Without a doubt, Warren Buffett is one of the best investors the world has ever seen. His yearly letters to shareholders of Berkshire Hathaway (NYSE: BRK.A, BRK.B) are full of valuable investing wisdom.
On the subject of stock picking, Buffett has often explained what he looks for when investing. In the 1994 letter to shareholders he described the basic process.
“We believe that our formula — the purchase at sensible prices of businesses that have good underlying economics and are run by honest and able people — is certain to produce reasonable success. We expect, therefore, to keep on doing well.”
While this formula will help investors achieve good results, it isn’t necessarily easy to apply. Even the first element, a sensible price, depends on three factors: the prevailing interest rates, the investor’s own required rate of return, and the ability to make a reasonable estimate of the intrinsic value of a company. What, then, does Buffett say about valuing a company?
“The value of any stock, bond or business today is determined by the cash inflows and outflows — discounted at an appropriate interest rate — that can be expected to occur during the remaining life of the asset.” (1992 Letter to Shareholders)
As the market rises it will become more difficult for investors to find appropriate stocks at sensible prices. Equally, the psychology of participants in a rising market is such that people begin to fear missing opportunities more than losing their capital. When investors start chasing up the price of shares for this reason, investors’ optimism inflates a bubble.
Writing in early 2000 (prior to the bursting of the dot com bubble) in his 1999 Letter to Shareholders, Buffett commented on the relationship between the total market capitalization and GDP and what was – in his view – the over optimistic expectations of shareholders. He concluded, “If investor expectations become more realistic — and they almost certainly will — the market adjustment is apt to be severe, particularly in sectors in which speculation has been concentrated.”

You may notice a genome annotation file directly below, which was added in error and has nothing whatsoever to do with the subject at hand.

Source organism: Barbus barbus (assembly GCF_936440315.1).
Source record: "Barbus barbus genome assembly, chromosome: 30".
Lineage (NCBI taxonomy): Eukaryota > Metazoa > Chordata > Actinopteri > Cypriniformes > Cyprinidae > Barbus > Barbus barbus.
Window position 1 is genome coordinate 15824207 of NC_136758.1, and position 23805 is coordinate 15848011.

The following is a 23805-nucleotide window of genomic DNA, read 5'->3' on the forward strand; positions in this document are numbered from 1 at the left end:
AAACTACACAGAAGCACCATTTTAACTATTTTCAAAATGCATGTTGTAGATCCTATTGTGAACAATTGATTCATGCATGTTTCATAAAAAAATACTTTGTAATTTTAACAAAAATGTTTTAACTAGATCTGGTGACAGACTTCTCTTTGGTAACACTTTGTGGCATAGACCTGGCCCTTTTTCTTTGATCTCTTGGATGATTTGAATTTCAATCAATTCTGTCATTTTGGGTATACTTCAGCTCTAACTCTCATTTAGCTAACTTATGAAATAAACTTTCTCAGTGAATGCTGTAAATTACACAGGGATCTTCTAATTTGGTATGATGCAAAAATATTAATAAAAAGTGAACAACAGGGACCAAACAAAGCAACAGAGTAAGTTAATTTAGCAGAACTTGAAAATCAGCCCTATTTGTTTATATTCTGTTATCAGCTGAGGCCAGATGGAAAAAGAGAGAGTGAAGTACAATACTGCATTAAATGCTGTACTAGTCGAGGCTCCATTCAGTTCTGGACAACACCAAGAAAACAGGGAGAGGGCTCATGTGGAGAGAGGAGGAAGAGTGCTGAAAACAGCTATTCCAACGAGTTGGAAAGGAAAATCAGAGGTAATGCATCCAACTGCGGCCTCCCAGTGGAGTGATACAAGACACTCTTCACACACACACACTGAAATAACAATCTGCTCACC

As I wrote in this article, investors may have inflated expectations of the future returns of major banks, especially Commonwealth Bank (ASX: CBA), which is up about 35% in the last 12 months. While the dividend yield of over 5% is no doubt pleasing investors, it seems unlikely that the share price will appreciate at the same rate over the coming year.
The market is up about 20% in the last 12 months and it is approaching the highs it reached in May. Since July, superannuation contributions have been higher, so there is an increasing amount of money available for investment. As good prices become harder to find, it becomes all the more important to maintain realistic expectations about future performance and avoid speculation.
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Motley Fool contributor Claude Walker does not own shares in any of the companies mentioned in this article. Find him on Twitter @claudedwalker.
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